So much of the history of Battleford looks back to 1885. I suppose that’s not surprising: it was an important event, one of the few times that Indigenous people and the Canadian state engaged in open warfare. The fellows from the historical society showed us the land titles building, the first brick building constructed in Saskatchewan and the only structure from the original town of Battleford that still stands. Much of the town was burned in 1885, and as a result it was moved across the river, closer to the fort. More recently, vandals burned down the few remaining buildings, including the former Government House. After the capital of the Northwest Territories was moved to Regina in 1883, Government House became an Indian Industrial School, and many former residential schools have burned down, by accident or on purpose. That wasn’t the only way Government House was used–after the Industrial School closed in 1914, it was a Seventh-Day Adventist boarding school, and in the 1930s it became a Catholic seminary–but as I looked at the foundations of the building, it was the Indian Industrial School I was thinking about, and its nearby graveyard, where some 50 students at that school are buried. “Students got a top-notch education at the residential school here,” one of the local historians told us, and I had a hard time squaring that description with the school’s deliberately genocidal purpose–and those graves. I walked away and left some tobacco at the bottom of the building’s chimney in honour of the children who’d been incarcerated inside those walls. I would’ve left it at the cemetery, but that’s on private land and we weren’t allowed to go there.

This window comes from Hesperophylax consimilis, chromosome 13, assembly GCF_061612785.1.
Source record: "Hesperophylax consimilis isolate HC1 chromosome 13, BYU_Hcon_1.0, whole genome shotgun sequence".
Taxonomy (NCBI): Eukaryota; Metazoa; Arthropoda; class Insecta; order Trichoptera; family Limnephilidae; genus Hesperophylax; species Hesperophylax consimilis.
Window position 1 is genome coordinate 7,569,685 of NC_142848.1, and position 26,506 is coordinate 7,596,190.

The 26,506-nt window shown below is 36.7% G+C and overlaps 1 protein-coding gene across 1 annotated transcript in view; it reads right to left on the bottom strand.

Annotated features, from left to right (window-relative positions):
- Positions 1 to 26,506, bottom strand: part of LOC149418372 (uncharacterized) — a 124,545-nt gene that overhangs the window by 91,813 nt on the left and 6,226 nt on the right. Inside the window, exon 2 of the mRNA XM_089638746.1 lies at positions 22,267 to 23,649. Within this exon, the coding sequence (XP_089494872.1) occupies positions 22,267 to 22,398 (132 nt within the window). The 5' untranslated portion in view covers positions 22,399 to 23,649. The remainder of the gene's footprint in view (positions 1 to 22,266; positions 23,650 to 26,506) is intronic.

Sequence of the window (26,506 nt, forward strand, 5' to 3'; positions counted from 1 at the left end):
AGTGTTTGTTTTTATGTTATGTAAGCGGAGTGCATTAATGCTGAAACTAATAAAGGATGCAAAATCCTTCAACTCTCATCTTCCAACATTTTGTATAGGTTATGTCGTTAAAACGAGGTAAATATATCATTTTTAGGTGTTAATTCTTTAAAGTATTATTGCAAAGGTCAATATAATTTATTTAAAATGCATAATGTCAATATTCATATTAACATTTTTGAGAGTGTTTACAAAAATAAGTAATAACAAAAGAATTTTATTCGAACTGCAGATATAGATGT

The fellows from the historical society were primarily interested in the settler’s perspective on the 1885 Rebellion, or Resistance–the different connotations of those words are signs of our continuing divisions–and the military details of that conflict, rather than in its causes or what it might tell us about Indigenous-settler relations, then and now. They pointed out chips in the land titles building’s bricks that were, they said, caused by rifle fire from First Nations warriors. Later, they showed us trenches on the other side of the Battle River where Colonel Otter’s Gatling gun and riflemen had been positioned. Then we walked up Colonel Otter Drive to Fort Battleford, where settlers took refuge in 1885. There we were treated to a demonstration of Plains Cree dancing, singing, and drumming. We were told how the dances and songs have developed over time, where they came from, and what they mean. There was a sense of a living and changing tradition, and an openness to the future that was absent in the descriptions of the past we’d heard earlier that morning. Then Hugh and Rick spoke about the walk, about what we’d tried to accomplish, about what reconciliation between these very different perspectives on our past and our future might look like. Afterwards, we began to say goodbye to each other. We’d been strangers to each other when we met in Swift Current 19 days before, but we’d become a little community as we walked together, and it was sad to see that community break apart.